The authorities could do more to contain the raging disease

While we only know of prominent people who have died as a result of the disease, there is no doubt that cancer has become a huge burden in our country. Today, there are thousands afflicted men and women across the country who have been knocked down by the deadly disease and currently battling for survival. It is not that Nigeria’s cancer statistics have suddenly become worse than those of countries of equivalent demographics. The cancer diagnosis centres in Nigeria are located mostly in teaching hospitals. Several of them don’t work. Where they work, waiting time is long. And after diagnosis, the number of qualified oncologists as a function of our population is abysmal, not to talk of availability and cost of cancer drugs and therapy.

Ordinarily, cancer screening ought to be part of a comprehensive primary health care delivery system. But we are in a country where hardly anything qualifies as a critical national emergency except it afflicts those who decide. Even at that, medical emergencies even when they afflict the most privileged, only qualify for overseas treatment. But it needs not be so. Beyond the matter of medical personnel, facilities, personnel and care, tackling the cancer epidemic demands improved awareness on causes, symptoms, early detection as well as simple lifestyle and dietary adjustments.

Aside the agony that the disease is terminal, most Nigerian hospitals and medical centres lack the diagnostic capacity to quickly detect and treat such infections. This has greatly compounded the problem, forcing several Nigerians to travel to countries like India, the Emirates, United Kingdom etc., in search of treatment for the disease. The economic consequence of this is that it has led to so much capital flight. It is indeed curious that despite avowals by successive governments that healthcare is one of its core agenda of action it is becoming increasingly difficult to see the impact on the citizenry even with the existence of the National Health Insurance Scheme.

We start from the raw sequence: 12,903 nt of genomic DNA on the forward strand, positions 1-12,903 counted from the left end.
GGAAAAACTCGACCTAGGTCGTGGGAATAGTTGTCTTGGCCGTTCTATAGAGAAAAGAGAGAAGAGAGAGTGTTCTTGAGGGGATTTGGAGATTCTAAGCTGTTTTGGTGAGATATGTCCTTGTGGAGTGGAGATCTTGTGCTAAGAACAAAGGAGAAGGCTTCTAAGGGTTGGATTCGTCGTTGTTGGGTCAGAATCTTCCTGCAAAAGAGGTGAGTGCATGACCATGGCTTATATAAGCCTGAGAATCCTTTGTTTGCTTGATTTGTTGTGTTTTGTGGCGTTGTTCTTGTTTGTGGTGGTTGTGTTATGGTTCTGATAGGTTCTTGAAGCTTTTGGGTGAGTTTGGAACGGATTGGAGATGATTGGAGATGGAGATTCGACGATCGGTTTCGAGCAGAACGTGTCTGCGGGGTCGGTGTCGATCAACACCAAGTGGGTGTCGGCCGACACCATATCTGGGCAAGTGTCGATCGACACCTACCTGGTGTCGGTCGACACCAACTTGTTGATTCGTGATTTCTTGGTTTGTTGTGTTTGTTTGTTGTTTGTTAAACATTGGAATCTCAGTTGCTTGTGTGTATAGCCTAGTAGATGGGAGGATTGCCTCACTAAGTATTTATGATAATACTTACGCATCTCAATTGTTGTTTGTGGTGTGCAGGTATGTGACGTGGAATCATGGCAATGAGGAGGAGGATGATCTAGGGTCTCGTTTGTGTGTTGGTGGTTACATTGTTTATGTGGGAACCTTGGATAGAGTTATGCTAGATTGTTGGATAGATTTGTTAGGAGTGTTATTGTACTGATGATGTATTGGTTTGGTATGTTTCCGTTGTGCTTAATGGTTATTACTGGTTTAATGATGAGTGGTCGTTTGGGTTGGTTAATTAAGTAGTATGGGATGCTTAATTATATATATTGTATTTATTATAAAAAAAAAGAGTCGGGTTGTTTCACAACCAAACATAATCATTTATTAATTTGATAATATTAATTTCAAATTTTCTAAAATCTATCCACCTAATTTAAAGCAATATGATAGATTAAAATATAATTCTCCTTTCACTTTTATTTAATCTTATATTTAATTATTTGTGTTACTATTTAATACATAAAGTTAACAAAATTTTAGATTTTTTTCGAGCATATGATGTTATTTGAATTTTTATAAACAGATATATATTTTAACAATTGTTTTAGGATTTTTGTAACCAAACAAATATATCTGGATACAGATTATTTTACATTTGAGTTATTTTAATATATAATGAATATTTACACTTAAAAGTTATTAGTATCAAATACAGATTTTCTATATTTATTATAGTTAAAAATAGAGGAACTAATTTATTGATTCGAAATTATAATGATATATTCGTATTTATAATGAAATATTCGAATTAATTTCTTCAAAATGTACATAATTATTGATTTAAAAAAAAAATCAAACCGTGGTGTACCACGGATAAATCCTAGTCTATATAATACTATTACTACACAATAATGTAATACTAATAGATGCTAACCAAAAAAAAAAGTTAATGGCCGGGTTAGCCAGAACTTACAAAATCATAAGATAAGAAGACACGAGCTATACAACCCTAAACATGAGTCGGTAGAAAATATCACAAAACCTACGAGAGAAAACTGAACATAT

Further complicating the situation is the very low awareness of the scourge among Nigerians, especially rural women. The Federal Ministry of Health and the National Orientation Agency are yet to create the level of awareness that would bring sufferers to the danger of the cancer scourge. Instructively, the most common types of cancer in Nigeria are carcinoma of the uterine cervix and breast for women and liver and prostate cancers for men over 40 years. But what is responsible for the growth of cancer scourge in Nigeria? Although medical experts differ somewhat as to the exact causes of the disease, there seem to be some agreement over the fact that increased rate of obesity, reduced physical activity, and more “Westernized” diets are likely contributors to the development of various types of cancer. Put more succinctly, the major cause is the habit of the people which is not helped by government policy or lack of one. For instance, while most countries are making stringent laws against tobacco, our government seems to be encouraging it.

All said, we believe that the task of saving its citizens from the cancer scourge remains essentially with government which has to provide both the basic facilities to combat the disease and to create the enabling environment that can facilitate the collaboration of the private sector in tackling the menace. Increased awareness campaigns, improvements in public health and increased funding for health care initiatives – by government, donor agencies, and development partners – are all likely to lead to a decrease in the incidence of this killer disease. Nigerians themselves must also begin to imbibe the culture of regular medical check-ups so they can commence treatment of any diagnosed ailment promptly before it gets too late.